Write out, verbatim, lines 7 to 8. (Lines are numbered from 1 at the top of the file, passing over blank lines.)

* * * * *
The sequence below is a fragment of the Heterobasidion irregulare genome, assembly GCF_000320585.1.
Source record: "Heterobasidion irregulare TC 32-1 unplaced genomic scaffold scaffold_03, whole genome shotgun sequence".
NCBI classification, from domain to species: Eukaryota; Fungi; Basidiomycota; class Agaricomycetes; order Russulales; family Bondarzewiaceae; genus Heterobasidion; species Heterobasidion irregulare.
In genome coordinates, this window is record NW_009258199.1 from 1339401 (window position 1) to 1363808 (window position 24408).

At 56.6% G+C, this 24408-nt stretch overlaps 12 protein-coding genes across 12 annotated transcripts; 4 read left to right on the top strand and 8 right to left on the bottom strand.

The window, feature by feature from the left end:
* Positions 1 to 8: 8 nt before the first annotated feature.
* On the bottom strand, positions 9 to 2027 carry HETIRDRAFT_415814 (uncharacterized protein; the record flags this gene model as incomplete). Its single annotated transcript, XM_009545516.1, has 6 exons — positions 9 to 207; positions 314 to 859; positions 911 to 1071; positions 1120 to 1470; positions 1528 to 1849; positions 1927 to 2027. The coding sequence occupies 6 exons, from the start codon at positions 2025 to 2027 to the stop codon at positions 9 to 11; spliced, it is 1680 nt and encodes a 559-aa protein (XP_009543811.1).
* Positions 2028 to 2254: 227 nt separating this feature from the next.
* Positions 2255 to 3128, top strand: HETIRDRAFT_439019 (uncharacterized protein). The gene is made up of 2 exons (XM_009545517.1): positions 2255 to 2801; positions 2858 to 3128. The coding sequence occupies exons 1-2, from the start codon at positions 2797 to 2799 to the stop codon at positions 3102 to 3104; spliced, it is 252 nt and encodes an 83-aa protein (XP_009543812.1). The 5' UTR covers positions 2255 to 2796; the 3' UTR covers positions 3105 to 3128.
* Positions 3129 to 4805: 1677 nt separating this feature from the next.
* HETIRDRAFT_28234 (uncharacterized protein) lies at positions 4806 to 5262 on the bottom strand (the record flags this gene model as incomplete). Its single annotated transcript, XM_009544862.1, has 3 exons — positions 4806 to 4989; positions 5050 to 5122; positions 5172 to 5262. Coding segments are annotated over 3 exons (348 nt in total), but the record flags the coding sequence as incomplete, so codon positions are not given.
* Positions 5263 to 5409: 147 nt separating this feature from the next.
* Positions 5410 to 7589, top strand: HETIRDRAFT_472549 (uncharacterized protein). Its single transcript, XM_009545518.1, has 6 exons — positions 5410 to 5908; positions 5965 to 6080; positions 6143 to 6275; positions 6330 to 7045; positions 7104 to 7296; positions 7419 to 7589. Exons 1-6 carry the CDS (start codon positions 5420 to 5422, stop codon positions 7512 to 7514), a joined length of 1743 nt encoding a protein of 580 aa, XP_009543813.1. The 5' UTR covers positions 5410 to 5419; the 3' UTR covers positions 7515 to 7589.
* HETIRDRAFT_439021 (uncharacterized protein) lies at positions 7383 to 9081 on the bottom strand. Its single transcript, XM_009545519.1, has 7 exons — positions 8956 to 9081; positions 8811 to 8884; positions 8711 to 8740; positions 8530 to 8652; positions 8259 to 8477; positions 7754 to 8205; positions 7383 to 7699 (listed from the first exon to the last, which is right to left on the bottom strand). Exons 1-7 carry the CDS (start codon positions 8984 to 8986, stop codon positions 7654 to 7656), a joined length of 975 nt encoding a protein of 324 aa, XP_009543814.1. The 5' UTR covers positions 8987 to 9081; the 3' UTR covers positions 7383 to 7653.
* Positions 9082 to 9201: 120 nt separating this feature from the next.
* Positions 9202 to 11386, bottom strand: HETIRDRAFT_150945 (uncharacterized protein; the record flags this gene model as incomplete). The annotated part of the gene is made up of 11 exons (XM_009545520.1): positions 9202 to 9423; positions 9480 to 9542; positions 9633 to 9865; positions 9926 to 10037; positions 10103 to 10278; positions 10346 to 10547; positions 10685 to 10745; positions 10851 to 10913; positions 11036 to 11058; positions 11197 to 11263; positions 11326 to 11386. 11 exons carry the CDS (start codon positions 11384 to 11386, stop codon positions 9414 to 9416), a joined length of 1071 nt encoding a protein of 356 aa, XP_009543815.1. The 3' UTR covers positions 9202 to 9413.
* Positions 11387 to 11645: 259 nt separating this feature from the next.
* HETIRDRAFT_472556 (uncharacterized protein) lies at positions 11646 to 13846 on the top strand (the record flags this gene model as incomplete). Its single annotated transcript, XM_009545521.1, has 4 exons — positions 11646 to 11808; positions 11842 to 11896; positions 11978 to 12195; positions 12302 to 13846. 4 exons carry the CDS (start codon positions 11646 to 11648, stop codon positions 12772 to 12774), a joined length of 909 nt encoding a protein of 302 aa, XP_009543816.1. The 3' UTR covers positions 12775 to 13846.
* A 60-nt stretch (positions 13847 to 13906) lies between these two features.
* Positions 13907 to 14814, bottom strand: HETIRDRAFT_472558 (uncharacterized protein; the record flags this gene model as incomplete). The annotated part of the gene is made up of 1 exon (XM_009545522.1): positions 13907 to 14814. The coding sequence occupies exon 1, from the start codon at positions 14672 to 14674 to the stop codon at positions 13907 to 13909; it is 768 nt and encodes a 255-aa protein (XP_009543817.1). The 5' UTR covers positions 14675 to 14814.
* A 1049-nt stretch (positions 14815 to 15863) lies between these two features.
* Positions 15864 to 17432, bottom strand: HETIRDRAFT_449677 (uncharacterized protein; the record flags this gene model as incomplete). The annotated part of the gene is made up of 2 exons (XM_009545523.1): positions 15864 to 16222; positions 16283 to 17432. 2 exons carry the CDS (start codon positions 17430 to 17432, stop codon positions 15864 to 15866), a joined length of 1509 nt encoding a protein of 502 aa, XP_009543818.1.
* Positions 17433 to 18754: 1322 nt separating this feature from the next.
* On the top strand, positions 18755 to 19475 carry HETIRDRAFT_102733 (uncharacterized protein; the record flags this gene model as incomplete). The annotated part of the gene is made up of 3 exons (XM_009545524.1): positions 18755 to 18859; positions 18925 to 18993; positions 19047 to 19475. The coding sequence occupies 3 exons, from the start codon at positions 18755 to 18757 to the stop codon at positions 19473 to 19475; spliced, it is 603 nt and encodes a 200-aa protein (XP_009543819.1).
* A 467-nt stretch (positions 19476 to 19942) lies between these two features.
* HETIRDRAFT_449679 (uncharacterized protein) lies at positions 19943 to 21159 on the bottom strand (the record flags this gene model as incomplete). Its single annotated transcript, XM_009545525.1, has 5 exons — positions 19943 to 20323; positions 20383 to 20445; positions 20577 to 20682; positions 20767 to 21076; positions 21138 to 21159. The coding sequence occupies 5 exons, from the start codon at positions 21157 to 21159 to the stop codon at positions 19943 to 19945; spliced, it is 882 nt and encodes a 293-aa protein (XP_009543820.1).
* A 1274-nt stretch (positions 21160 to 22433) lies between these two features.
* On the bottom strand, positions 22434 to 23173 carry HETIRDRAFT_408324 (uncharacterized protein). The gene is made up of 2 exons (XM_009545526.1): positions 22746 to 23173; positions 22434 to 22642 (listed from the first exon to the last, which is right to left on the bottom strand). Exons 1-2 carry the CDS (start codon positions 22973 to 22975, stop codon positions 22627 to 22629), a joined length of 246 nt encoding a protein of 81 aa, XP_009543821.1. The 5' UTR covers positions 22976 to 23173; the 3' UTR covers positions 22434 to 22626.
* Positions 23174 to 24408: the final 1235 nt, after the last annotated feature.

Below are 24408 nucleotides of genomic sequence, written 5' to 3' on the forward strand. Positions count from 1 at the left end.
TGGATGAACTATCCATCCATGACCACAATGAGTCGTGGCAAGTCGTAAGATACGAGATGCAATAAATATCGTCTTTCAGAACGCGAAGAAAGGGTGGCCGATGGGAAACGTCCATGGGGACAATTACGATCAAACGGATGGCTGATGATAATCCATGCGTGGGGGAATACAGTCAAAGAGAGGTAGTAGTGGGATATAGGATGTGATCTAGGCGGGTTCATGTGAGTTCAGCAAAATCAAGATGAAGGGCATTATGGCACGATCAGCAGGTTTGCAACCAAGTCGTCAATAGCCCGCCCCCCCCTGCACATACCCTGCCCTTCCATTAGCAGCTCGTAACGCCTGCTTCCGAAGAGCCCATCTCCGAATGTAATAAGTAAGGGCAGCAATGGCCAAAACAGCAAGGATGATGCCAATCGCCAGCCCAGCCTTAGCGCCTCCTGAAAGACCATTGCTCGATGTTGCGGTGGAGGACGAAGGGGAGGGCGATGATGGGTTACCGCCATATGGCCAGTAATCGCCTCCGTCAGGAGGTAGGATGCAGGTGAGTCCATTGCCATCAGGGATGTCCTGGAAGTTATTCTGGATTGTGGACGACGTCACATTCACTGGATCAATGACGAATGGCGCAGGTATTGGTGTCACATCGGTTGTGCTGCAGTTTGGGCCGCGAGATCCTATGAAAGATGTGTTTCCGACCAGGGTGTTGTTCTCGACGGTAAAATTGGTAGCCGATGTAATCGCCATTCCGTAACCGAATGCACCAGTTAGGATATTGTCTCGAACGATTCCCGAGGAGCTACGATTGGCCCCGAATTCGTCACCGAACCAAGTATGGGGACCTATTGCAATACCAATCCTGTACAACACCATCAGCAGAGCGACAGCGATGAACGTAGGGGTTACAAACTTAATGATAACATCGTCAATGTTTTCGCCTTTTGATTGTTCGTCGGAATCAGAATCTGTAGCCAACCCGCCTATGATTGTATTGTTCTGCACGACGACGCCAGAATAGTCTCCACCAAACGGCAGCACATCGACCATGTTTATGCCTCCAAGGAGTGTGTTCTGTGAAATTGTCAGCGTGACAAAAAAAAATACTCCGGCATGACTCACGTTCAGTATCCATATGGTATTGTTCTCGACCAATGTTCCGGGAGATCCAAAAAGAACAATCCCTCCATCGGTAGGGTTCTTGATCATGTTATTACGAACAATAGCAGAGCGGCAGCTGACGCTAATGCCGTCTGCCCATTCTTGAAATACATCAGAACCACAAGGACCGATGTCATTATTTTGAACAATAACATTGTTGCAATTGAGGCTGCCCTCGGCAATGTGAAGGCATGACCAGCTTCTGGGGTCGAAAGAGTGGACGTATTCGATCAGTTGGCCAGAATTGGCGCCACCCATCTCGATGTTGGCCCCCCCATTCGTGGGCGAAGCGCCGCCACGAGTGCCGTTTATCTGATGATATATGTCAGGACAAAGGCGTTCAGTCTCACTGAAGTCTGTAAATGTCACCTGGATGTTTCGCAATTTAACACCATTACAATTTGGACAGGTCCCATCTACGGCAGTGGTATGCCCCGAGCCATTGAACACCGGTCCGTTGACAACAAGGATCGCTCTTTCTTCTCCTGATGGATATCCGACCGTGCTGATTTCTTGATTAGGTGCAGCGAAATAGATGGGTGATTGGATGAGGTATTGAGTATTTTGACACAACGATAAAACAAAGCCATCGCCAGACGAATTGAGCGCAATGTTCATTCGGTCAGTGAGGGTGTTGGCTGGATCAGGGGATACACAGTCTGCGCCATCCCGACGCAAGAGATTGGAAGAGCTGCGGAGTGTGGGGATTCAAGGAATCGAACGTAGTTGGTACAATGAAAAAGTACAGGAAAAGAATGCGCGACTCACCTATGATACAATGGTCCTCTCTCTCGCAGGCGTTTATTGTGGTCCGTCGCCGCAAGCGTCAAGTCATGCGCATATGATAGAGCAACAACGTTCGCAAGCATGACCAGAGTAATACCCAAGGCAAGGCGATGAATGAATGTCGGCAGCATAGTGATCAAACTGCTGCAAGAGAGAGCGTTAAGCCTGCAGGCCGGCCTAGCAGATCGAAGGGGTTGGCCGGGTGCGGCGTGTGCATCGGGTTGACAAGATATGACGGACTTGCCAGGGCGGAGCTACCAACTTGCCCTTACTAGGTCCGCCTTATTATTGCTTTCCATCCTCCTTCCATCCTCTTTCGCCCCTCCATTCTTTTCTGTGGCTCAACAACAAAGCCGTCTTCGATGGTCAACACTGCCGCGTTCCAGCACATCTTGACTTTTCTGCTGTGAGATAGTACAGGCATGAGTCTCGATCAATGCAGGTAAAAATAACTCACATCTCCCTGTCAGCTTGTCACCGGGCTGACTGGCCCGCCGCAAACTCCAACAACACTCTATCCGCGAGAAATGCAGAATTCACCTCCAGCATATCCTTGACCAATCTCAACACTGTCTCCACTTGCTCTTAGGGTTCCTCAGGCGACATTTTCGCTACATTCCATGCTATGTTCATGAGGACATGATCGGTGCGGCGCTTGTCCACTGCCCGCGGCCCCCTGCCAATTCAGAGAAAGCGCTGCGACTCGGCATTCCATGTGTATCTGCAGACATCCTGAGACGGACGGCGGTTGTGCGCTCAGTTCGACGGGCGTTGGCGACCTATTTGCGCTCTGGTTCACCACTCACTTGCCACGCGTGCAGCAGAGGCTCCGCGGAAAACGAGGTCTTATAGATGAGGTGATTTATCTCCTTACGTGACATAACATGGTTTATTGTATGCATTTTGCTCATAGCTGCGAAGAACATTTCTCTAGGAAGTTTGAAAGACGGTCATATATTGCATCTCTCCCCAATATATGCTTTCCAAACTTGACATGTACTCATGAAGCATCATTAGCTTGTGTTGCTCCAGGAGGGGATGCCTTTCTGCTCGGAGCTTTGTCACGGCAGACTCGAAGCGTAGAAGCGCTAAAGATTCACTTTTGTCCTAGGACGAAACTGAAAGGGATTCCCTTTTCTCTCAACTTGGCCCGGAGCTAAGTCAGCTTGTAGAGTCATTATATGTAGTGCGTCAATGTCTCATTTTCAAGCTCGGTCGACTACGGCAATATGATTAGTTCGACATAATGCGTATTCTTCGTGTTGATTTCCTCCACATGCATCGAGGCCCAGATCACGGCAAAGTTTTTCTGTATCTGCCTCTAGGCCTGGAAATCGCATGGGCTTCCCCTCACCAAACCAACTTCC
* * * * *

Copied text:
* Positions 1 to 8: 8 nt before the first annotated feature.
* On the bottom strand, positions 9 to 2027 carry HETIRDRAFT_415814 (uncharacterized protein; the record flags this gene model as incomplete). Its single annotated transcript, XM_009545516.1, has 6 exons — positions 9 to 207; positions 314 to 859; positions 911 to 1071; positions 1120 to 1470; positions 1528 to 1849; positions 1927 to 2027. The coding sequence occupies 6 exons, from the start codon at positions 2025 to 2027 to the stop codon at positions 9 to 11; spliced, it is 1680 nt and encodes a 559-aa protein (XP_009543811.1).